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McDonald's announced yesterday that it is making menu and packaging changes to its Happy Meal concept - and customizing those changes to individual countries and cultures around the world.

In the US, for example, McDonald's will expand the Happy Meal menu to include a choice of one percent milk and apple slices that can be dipped in a sauce. In the, the menu will be expanded to include organic milk; in Australia, toasted cheese and tomato sandwiches; and yogurt will be on the menu in places that include Spain and Brazil; and something called "Fish McDippers" in Japan.

In addition to changing the packaging so that it features new graphics, games, and puzzles, McDonald's also is instituting some new mom-friendly features in select stores in some countries. These include having s-trained staff to help supervise children in Italy and the Netherlands, and offering special "Mom's Parking" in Canada and New Zealand.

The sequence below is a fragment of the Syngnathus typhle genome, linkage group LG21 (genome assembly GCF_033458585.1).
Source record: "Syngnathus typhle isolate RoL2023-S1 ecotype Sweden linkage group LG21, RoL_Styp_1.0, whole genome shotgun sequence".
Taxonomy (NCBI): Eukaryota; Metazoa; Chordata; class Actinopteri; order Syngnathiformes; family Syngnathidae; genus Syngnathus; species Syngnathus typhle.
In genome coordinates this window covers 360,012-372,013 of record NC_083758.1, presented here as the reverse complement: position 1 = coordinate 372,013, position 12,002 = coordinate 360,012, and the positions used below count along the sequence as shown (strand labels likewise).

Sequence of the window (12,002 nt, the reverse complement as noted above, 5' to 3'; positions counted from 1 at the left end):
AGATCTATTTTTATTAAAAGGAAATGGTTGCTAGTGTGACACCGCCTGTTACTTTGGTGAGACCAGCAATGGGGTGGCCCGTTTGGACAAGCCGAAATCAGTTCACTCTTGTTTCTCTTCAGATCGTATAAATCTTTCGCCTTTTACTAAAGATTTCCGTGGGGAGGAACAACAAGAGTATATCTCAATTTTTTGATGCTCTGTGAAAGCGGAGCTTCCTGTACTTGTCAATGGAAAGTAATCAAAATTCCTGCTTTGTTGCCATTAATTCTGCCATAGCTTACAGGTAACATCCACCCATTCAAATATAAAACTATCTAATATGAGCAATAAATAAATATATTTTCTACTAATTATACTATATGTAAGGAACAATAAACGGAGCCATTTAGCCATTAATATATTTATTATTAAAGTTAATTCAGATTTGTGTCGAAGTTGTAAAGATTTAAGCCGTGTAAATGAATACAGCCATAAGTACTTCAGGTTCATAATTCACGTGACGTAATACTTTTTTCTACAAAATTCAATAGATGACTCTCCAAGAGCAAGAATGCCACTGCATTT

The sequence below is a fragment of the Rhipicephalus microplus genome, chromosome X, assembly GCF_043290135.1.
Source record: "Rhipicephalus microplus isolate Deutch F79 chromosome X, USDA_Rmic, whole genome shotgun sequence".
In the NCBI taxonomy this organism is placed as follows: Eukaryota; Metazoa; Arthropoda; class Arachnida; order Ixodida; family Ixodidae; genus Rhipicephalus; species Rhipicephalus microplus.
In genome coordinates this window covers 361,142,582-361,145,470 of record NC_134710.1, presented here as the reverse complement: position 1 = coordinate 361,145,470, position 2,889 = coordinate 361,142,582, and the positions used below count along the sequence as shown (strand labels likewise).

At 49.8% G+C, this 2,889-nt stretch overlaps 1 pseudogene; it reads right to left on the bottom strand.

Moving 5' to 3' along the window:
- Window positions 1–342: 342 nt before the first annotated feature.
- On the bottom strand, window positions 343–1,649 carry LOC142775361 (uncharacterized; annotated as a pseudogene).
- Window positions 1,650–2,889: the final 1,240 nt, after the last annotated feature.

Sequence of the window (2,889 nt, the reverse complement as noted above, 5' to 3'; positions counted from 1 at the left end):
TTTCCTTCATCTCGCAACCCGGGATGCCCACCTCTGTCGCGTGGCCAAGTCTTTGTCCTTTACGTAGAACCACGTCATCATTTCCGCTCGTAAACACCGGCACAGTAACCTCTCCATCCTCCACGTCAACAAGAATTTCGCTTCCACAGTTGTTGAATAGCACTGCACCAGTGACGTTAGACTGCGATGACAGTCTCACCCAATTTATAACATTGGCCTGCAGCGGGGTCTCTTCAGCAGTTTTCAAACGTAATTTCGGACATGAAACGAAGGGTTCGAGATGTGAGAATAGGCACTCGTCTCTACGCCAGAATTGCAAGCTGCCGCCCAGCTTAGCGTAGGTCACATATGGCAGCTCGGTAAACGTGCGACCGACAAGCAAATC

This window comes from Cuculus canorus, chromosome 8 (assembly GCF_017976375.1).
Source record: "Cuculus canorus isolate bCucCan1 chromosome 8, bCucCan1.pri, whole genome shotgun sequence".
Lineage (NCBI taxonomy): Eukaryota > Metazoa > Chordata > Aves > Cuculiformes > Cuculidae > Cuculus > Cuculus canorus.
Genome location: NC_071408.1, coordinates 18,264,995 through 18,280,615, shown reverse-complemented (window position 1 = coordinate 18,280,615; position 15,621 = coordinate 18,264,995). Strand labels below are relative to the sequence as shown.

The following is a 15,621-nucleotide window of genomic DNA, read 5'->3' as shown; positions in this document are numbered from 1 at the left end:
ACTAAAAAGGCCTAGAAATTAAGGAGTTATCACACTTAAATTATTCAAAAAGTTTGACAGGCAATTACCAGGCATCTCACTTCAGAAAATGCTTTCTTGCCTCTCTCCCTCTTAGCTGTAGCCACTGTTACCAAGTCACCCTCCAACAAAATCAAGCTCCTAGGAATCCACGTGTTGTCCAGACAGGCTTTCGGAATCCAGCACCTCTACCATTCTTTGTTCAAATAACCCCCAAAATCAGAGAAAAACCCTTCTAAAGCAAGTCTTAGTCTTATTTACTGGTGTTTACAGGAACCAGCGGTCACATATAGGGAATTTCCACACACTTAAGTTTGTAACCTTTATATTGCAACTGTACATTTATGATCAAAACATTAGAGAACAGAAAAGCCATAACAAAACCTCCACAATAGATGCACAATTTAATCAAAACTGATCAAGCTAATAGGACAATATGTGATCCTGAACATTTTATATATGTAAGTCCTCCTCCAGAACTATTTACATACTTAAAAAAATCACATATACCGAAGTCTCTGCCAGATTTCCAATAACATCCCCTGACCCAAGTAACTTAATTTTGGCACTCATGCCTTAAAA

The changes are timed to coincide with its celebration of the Happy Meal's 25th anniversary.
KC's View:
We're sort of intrigued by the "mother's helper" idea, and wonder if there is a concept there that could be adapted by other retailers looking to differentiate themselves.

For a while, installing monitored playrooms was a hot concept…but that seems to have cooled off in recent years. (One chain that continues to do a good job with it is Ireland's Superquinn, but we suspect that could be because the Irish are less litigious than Americans. There are risks inherent in babysitting kids, and we think that could be one of the reasons the playroom concept lost momentum.)

But we continue to think that stores ought to be doing more to attract and cater to children. There are two good reasons for this. One is that a store that it attractive to children also will be attractive to parents (Stew Leonard's is the poster child for this strategy). The other is that food retailers need to do something to establish themselves as a focal point, a necessary cog in the machinery of children's existence. Right now, many children have no emotional connection to the food shopping experience, which puts mainstream stores in jeopardy when this generation starts doing the food shopping.

An investment in child-friendly marketing now is an investment in the customers of the future.